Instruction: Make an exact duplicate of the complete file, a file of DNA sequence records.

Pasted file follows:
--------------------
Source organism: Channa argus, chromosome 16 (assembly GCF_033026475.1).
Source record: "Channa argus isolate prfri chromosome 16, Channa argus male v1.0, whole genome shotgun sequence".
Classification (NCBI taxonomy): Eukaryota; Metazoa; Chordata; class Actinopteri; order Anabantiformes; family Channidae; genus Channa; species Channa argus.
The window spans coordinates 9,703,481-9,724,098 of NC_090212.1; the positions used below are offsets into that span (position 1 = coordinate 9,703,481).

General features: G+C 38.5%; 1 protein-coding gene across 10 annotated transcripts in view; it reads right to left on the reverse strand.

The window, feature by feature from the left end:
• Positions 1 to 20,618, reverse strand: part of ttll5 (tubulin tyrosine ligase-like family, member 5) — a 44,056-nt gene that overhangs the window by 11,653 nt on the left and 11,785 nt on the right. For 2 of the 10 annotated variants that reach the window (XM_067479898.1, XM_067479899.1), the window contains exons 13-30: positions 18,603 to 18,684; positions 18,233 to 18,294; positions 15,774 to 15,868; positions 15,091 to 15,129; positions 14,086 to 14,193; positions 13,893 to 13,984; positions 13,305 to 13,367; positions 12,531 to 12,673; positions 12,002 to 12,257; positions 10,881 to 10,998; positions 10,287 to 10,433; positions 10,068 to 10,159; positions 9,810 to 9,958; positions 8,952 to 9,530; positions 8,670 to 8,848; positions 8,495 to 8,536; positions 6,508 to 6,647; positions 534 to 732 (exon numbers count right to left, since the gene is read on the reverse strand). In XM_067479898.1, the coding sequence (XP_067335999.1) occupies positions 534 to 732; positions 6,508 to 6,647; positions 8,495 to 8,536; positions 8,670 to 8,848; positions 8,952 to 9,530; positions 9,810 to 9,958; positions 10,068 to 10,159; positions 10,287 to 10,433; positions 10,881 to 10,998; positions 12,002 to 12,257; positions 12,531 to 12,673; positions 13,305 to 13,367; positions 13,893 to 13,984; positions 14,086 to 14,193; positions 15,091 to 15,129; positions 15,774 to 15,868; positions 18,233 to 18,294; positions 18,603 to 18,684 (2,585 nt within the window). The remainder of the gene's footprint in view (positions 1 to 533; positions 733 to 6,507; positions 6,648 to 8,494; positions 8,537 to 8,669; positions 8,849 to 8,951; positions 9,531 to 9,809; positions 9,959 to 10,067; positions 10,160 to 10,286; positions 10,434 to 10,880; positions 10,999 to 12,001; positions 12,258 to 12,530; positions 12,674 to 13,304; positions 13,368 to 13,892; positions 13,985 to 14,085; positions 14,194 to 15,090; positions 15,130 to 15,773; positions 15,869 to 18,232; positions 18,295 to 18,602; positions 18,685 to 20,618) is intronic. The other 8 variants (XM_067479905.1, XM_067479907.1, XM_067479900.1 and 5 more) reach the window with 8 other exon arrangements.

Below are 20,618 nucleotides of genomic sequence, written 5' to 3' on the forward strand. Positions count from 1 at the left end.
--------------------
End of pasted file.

Source organism: Channa argus, chromosome 16 (assembly GCF_033026475.1).
Source record: "Channa argus isolate prfri chromosome 16, Channa argus male v1.0, whole genome shotgun sequence".
Classification (NCBI taxonomy): Eukaryota; Metazoa; Chordata; class Actinopteri; order Anabantiformes; family Channidae; genus Channa; species Channa argus.
The window spans coordinates 9,703,481-9,724,098 of NC_090212.1; the positions used below are offsets into that span (position 1 = coordinate 9,703,481).

General features: G+C 38.5%; 1 protein-coding gene across 10 annotated transcripts in view; it reads right to left on the reverse strand.

The window, feature by feature from the left end:
• Positions 1 to 20,618, reverse strand: part of ttll5 (tubulin tyrosine ligase-like family, member 5) — a 44,056-nt gene that overhangs the window by 11,653 nt on the left and 11,785 nt on the right. For 2 of the 10 annotated variants that reach the window (XM_067479898.1, XM_067479899.1), the window contains exons 13-30: positions 18,603 to 18,684; positions 18,233 to 18,294; positions 15,774 to 15,868; positions 15,091 to 15,129; positions 14,086 to 14,193; positions 13,893 to 13,984; positions 13,305 to 13,367; positions 12,531 to 12,673; positions 12,002 to 12,257; positions 10,881 to 10,998; positions 10,287 to 10,433; positions 10,068 to 10,159; positions 9,810 to 9,958; positions 8,952 to 9,530; positions 8,670 to 8,848; positions 8,495 to 8,536; positions 6,508 to 6,647; positions 534 to 732 (exon numbers count right to left, since the gene is read on the reverse strand). In XM_067479898.1, the coding sequence (XP_067335999.1) occupies positions 534 to 732; positions 6,508 to 6,647; positions 8,495 to 8,536; positions 8,670 to 8,848; positions 8,952 to 9,530; positions 9,810 to 9,958; positions 10,068 to 10,159; positions 10,287 to 10,433; positions 10,881 to 10,998; positions 12,002 to 12,257; positions 12,531 to 12,673; positions 13,305 to 13,367; positions 13,893 to 13,984; positions 14,086 to 14,193; positions 15,091 to 15,129; positions 15,774 to 15,868; positions 18,233 to 18,294; positions 18,603 to 18,684 (2,585 nt within the window). The remainder of the gene's footprint in view (positions 1 to 533; positions 733 to 6,507; positions 6,648 to 8,494; positions 8,537 to 8,669; positions 8,849 to 8,951; positions 9,531 to 9,809; positions 9,959 to 10,067; positions 10,160 to 10,286; positions 10,434 to 10,880; positions 10,999 to 12,001; positions 12,258 to 12,530; positions 12,674 to 13,304; positions 13,368 to 13,892; positions 13,985 to 14,085; positions 14,194 to 15,090; positions 15,130 to 15,773; positions 15,869 to 18,232; positions 18,295 to 18,602; positions 18,685 to 20,618) is intronic. The other 8 variants (XM_067479905.1, XM_067479907.1, XM_067479900.1 and 5 more) reach the window with 8 other exon arrangements.

Below are 20,618 nucleotides of genomic sequence, written 5' to 3' on the forward strand. Positions count from 1 at the left end.